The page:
Thyroid dermopathy or pretibial myxedema is exclusively found in Graves’ disease. Considered a rare condition, it consists of a thickening of the skin, particularly over the lower region of the tibia, due to the accumulation of glycosaminoglycans. It affects only 5% to 10% of patients, being more common among women than in men (3.5:1) and is almost always associated with infiltrative ophthalmopathy (often severe) and high levels of TRAB. The lesions present as plaques, with very thickened skin, an aspect of orange peel and violet color. In less than 1% of the cases, it may be seen in other locations, such as hands and shoulders [6] [7] .

Another common manifestation of Graves’ disease is onycholysis (“Plummer’s nail”) which is best described as its separation from the nail layer due to faster nail growth [2] [7] .

2.1. Laboratory Diagnosis

Classical laboratory findings in hyperthyroidism include TSH suppression, T3 and free T4 increase.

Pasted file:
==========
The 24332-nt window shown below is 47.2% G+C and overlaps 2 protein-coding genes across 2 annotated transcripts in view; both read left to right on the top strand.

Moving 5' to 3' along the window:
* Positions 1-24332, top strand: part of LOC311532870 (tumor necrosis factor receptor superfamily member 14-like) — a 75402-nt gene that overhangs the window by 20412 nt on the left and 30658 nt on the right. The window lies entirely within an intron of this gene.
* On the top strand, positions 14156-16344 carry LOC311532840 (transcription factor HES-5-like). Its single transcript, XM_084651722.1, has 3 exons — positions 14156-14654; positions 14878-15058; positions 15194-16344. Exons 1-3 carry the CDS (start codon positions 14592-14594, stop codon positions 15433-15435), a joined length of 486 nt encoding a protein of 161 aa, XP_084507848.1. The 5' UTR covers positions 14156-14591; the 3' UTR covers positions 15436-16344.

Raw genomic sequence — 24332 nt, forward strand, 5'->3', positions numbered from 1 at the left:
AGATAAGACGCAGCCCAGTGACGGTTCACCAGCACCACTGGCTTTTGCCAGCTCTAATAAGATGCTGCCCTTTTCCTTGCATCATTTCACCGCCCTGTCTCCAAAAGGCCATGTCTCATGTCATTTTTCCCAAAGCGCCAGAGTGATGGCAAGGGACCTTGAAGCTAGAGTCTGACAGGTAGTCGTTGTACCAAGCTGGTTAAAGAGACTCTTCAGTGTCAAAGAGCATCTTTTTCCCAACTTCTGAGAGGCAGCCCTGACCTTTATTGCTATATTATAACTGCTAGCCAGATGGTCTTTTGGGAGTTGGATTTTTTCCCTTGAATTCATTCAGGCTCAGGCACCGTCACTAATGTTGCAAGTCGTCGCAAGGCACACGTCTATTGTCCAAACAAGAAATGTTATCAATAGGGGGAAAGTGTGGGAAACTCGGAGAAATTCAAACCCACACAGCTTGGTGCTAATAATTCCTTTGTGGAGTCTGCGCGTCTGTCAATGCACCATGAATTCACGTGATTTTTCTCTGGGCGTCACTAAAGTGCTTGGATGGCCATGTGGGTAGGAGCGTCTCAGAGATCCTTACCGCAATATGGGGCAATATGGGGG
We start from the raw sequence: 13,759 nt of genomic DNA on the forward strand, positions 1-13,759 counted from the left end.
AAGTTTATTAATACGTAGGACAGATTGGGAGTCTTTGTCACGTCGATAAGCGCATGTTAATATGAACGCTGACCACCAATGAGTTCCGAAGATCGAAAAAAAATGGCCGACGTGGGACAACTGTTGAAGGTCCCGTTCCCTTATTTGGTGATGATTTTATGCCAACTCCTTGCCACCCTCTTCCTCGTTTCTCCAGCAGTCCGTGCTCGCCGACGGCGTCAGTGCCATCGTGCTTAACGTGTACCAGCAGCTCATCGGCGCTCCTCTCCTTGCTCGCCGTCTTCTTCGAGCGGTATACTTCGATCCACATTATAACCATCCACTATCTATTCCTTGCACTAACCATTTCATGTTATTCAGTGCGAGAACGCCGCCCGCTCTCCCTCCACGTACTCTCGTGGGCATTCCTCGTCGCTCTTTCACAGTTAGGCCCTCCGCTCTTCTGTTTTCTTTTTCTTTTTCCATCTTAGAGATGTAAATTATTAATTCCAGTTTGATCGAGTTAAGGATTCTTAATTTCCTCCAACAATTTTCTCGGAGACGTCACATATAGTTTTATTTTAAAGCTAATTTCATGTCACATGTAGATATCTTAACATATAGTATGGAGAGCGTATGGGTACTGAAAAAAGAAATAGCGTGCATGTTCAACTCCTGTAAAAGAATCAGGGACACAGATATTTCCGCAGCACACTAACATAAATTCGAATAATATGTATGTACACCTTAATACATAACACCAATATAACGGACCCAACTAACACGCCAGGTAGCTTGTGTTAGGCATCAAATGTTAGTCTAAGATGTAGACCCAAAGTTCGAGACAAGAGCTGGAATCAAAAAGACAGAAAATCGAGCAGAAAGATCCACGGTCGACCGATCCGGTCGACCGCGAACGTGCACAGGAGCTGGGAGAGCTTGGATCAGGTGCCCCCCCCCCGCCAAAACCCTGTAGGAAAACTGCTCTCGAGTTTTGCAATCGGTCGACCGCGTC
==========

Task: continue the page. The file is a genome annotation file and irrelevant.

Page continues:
Occasionally, in about 5% of cases, only the T3 is high, following the suppression of TSH (“T3-toxicosis”). This situation is shown more common in the early stage of the disease or in cases of relapse. Furthermore, it is possible to find initially only low levels of TSH, with normal T4 and T3 levels (subclinical hyperthyroidism). On the other hand, in seriously ill patients a TSH suppression can be found, together with low levels of free T4 (FT4) and T3, characterizing the “Sick Euthyroid Syndrome”[2] [7] .

Antithyroid antibodies such as antithyroglobulin (anti-Tg) and anti-thyroperoxidase (anti-TPO) are observed in many patients with Graves’ disease, but at lower titles than those found in Hashimoto’s thyroiditis. However, the presence of TRAB has a great specificity for Graves’ disease, indicating disease activity [2] [7] .

2.2. Treatment

As an autoimmune disease, Grave’ disease has a tendency to develop relapses and remissions. There is no cure and optimal treatment, correcting the autoimmune responses, is not available. The management consists of interventions that reduce the thyroid’s ability to respond to abnormal stimulation by TRAB. The three basic treatment options are antithyroid medications (thioamides), surgery and radioactive iodine [2] [4] [6] [7] .